PHOTO: Speaker Amy Herzfeld-Copple, left, and OJMCHE Director Judy Margles joined Richard Miller, Portland field office director for U.S. Citizenship and Immigration Services, as he presented citizenship certificates after he administered the citizenship oaths. Photos courtesy of OJMCHE
During the ceremony, 15 new citizens from nine countries were sworn in. The new citizens are from Burma, China, Ethiopia, Indonesia, Iraq, Somalia, Ukraine and the United Kingdom.
“There are particular reasons why we at OJMCHE are grateful to host the Naturalization Ceremony on World Refugee Day,” says OJMCHE Director Judy Margles. “First, it brings an opportunity for our community to show support for families forced to flee their homelands. Moreover it reminds us that American Jews are composed of a community deeply connected to the immigrant story, a history that encourages us to shed light on the path that brought us here, for those who come after us.”
The new citizens, families and well-wishers were greeted by Amy Herzfeld-Copple, deputy director of programs and strategic initiatives for Western States Center.
“Good morning and congratulations for being here as you complete the final step towards obtaining your American citizenship,” she began.
Following are excerpts from her speech:
Today, we gather to celebrate you, your journey, your families, and your accomplishments as you begin a new chapter of your lives as naturalized American citizens, with all the political and economic rights it entails.
Successfully obtaining citizenship is no easy task. All too often, naturalization is a long, challenging and expensive process — one which can weigh heavily on applicants and their families, loved ones and friends. …
I’m deeply grateful that you’ve persevered all this way and thrilled that, later today, you’ll leave this room with the civil rights and official recognition you’ve worked so hard to obtain. Thank you for being my neighbors — for your patience, your resilience, your courage and your willingness to complete a process which so many of us have never had to go through. Anyone who is prepared to endure as many obstacles as you no doubt have to give your family the opportunity to thrive is exactly who I want to be in community with. From the bottom of my heart, I hope this new chapter of your lives brings you and your families the dignity, peace of mind and safety you deserve.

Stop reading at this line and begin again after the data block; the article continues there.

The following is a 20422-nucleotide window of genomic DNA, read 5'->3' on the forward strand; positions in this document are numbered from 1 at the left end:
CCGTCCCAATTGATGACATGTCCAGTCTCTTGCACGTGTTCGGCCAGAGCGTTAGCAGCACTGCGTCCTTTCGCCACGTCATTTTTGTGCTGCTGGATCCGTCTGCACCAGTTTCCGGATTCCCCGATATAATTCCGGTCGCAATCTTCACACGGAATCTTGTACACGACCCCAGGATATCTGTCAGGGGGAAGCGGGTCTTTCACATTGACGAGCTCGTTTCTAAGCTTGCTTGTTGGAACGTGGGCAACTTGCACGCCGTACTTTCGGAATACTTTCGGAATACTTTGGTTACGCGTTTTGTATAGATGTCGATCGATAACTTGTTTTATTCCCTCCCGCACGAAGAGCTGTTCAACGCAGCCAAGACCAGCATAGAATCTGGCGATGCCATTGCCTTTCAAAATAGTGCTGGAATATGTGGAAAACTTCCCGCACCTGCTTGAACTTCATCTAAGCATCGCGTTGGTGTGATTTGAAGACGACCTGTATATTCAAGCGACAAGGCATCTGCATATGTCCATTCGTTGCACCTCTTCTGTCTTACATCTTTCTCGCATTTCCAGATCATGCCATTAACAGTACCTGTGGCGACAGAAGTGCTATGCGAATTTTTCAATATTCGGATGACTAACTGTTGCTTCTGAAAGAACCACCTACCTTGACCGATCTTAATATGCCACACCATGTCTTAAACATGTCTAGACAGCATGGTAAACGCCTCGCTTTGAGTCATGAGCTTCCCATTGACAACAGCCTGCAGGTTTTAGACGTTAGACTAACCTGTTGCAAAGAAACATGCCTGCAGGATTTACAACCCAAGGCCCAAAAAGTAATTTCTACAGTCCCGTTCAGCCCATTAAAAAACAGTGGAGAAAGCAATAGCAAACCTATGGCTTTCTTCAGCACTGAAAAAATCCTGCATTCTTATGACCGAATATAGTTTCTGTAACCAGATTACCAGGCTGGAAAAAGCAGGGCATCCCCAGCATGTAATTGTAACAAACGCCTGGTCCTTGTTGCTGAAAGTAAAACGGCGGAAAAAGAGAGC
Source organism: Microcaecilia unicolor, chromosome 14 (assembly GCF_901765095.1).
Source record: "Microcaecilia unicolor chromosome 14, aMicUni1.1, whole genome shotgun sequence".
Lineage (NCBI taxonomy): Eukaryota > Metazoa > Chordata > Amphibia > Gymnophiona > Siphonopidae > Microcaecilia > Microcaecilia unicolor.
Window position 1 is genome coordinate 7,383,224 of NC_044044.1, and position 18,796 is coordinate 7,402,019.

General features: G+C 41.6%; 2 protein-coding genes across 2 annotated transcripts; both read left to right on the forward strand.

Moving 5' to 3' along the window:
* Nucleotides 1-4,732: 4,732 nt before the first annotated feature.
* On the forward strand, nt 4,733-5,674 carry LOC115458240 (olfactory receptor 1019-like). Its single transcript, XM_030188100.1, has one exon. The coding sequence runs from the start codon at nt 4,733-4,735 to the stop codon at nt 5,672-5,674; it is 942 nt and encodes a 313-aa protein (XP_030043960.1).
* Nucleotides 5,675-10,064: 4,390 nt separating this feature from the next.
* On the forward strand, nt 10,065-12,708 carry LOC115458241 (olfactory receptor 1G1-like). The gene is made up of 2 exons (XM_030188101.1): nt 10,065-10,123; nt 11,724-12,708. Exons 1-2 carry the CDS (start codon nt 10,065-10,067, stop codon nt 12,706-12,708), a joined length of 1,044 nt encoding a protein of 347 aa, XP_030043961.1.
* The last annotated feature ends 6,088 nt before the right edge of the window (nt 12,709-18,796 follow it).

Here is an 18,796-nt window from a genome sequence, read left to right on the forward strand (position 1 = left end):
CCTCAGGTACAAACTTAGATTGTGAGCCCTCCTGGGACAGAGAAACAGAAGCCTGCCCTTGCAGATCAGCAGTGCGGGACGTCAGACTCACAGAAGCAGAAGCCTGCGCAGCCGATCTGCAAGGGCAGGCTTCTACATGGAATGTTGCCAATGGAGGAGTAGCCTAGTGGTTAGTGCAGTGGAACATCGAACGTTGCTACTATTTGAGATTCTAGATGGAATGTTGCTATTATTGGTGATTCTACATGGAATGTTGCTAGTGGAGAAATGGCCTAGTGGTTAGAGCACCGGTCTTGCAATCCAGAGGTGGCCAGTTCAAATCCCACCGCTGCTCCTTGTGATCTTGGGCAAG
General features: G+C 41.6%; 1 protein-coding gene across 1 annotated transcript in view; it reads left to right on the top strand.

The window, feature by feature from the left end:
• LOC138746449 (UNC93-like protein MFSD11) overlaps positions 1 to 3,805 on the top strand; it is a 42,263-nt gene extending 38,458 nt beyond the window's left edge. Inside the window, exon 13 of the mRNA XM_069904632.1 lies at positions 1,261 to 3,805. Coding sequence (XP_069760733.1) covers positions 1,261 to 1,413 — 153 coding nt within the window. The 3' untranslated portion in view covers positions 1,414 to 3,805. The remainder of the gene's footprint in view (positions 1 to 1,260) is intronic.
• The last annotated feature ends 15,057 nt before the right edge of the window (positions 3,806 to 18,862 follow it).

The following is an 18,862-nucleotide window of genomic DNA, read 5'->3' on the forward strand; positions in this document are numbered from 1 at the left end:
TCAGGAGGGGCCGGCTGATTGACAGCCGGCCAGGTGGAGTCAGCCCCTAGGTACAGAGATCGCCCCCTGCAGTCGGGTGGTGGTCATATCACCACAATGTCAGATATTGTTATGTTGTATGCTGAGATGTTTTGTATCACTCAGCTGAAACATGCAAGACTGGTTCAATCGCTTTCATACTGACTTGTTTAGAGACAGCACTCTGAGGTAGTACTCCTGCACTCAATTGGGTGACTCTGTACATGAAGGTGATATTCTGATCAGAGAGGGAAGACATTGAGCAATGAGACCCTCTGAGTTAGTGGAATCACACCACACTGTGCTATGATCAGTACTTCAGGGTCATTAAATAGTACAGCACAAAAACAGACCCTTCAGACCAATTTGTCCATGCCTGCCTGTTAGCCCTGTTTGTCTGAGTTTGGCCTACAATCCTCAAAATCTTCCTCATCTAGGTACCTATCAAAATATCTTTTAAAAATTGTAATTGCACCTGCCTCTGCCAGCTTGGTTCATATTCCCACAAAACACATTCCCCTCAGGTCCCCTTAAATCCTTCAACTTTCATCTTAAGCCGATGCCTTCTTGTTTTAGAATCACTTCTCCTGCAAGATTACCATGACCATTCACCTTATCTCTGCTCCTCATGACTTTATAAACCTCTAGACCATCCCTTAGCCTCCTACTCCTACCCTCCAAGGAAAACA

Today, June 20, is also World Refugee Day — a reminder for all of us to reckon with the long and ongoing struggle of individuals and families forced to travel far from home in search of a better life, free from famine, violence and persecution. To those of you who have come here in those painful and difficult circumstances, I hope the United States makes good on its promise to you and your families … and that as a society we live up to our nation’s highest ideals and the values of inclusion and prosperity that we pride ourselves on holding.
A brief look at our country’s history makes clear that these values haven’t always animated our policies. Just 80 years ago, as the rise of Nazism left millions without homes, the United States government shamefully turned its back on thousands of refugees, in large part Jews, Slavs, Roma, LGBTQ+ individuals and people with disabilities — all of them rightfully fearing for their lives. Among millions of others, a 15-year-old Jewish girl named Anne Frank perished in a Nazi concentration camp because of our government’s willingness to ignore her humanity. … Tragically, this is far from the only time our country has neglected its commitment to those who simply wished, for countless reasons, to call themselves our neighbors and survive with their families.
To create a future where all people are welcome, safe, and free, we must never forget these shameful chapters of our history. … Only with this knowledge can we build an inclusive, multicultural and multiracial, democratic society where all people are free to live, love, play, work, and worship free from fear and bigotry, with equal protection under the law, and justice for all.
Together, we must fight for a vision of inclusive democracy, for a country which every newcomer and refugee can call their home, and government policies that reflect our solidarity with refugees and immigrants, no matter what language you speak, what religion you practice, and what corner of the world you came from. Today, we must renew our commitment to building a country that pledges allegiance to you — not just the other way around.